We live in a scary time.
Our society has been promoting a culture that prioritizes tradeoffs of short-term, individual interests over long-term societal interests, and for a long time it seemed like a good idea. People did well. It felt like progress.
But what we didn’t recognize was that there is a certain momentum that comes from aggregated individual decisions to choose the immediate and selfish thing over the greater good, and as that momentum of culture intersected with public policy and business decisions that agreed with those decisions, the pace of change has gotten faster and faster and the gravitational pull of that change has become harder and harder to reverse. So now that the numbers are beginning unarguable that the change at hand is significant and destructive to the very things we hold dearest, experts are fretting that we may be very close to the point of no return. In fact, a lot of them think that point is already past.
That’s scary enough, but up until now, there has been at least some hope that we can get our country’s leaders to recognize the problems, implement changes and turn the ship around. It may be that we got into this mess through decisions that weren’t made by government, but the state wields a lot of power, and we were perhaps naively optimistic that it could stop the bleeding and put us on the right track.
But now, now it’s clear that the federal government will not be our calvary riding in to rescue us. And that recognition adds a level of gloom to the situation.
Our only hope, and it’s not a bright one, is that we can fix this problem ourselves, not relying on the Feds to save us with policy but circling the wagons of those who understand the nature of the threat at hand and changing our behavior while pressuring others to do the same. Lacking confidence in our leaders to lead, now our hope is that they’ll just stay out of the way.
Does this sound familiar? Did it have you nodding your head?
If you’re progressive, you probably think I’m writing about climate change.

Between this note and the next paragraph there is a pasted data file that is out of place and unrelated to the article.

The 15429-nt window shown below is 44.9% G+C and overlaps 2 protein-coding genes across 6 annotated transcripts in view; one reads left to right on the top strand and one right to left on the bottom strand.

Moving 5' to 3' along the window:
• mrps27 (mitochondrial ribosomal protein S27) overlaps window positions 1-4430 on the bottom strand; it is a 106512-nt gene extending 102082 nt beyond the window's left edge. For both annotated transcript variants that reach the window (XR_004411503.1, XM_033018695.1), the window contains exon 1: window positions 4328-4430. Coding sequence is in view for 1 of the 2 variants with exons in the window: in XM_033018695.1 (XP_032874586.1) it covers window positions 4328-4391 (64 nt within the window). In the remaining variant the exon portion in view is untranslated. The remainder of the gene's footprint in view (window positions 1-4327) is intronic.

If you’re a social conservative, you probably think I’m writing about the dismantling of the traditional family.
In the aftermath of the news that the US would pull out of the Paris Climate Accord, I heard this line of argument a lot, and it reminded me of what many cultural conservatives have been saying ever since the Obergfell decision legalizing gay marriage. And it made me wonder if there was a hope buried in this common script of gloom and doom.
I don’t mean to argue for the equivalence of these issues or the moral superiority of one over the other here. What I want to point out is that we spend a lot of time thinking about people who think differently than us as inscrutable, at best, and malevolent, at worst. To which I offer this:
If the argument outlined above resonated with you on an issue – either one of the ones I mentioned or on something else – can you consider that a potential key to understanding people you don’t agree with? When you engage with someone who has a different view than yours on a big issue, you can choose to discover the underlying narrative that fuels their passion. And if it’s a fearful one, like this is, you can, if you choose, take a step back and recognize it as one that you have felt, albeit on a separate issue.
That won’t obligate you to change your views on the issue and agree with them. But it will allow you to see them as someone who has hopes and fears that maybe based on a different set of facts and a different set of values, but share the same humanity and a concern for our common future.
The goal isn’t to get to agreement here. The goal is to develop empathy for the person you disagree with. If you can say, “I think I can relate to the concern you have, even if I don’t agree with the particulars,” you can open the door to a respectful, empathic sharing of perspectives rather than just name-calling.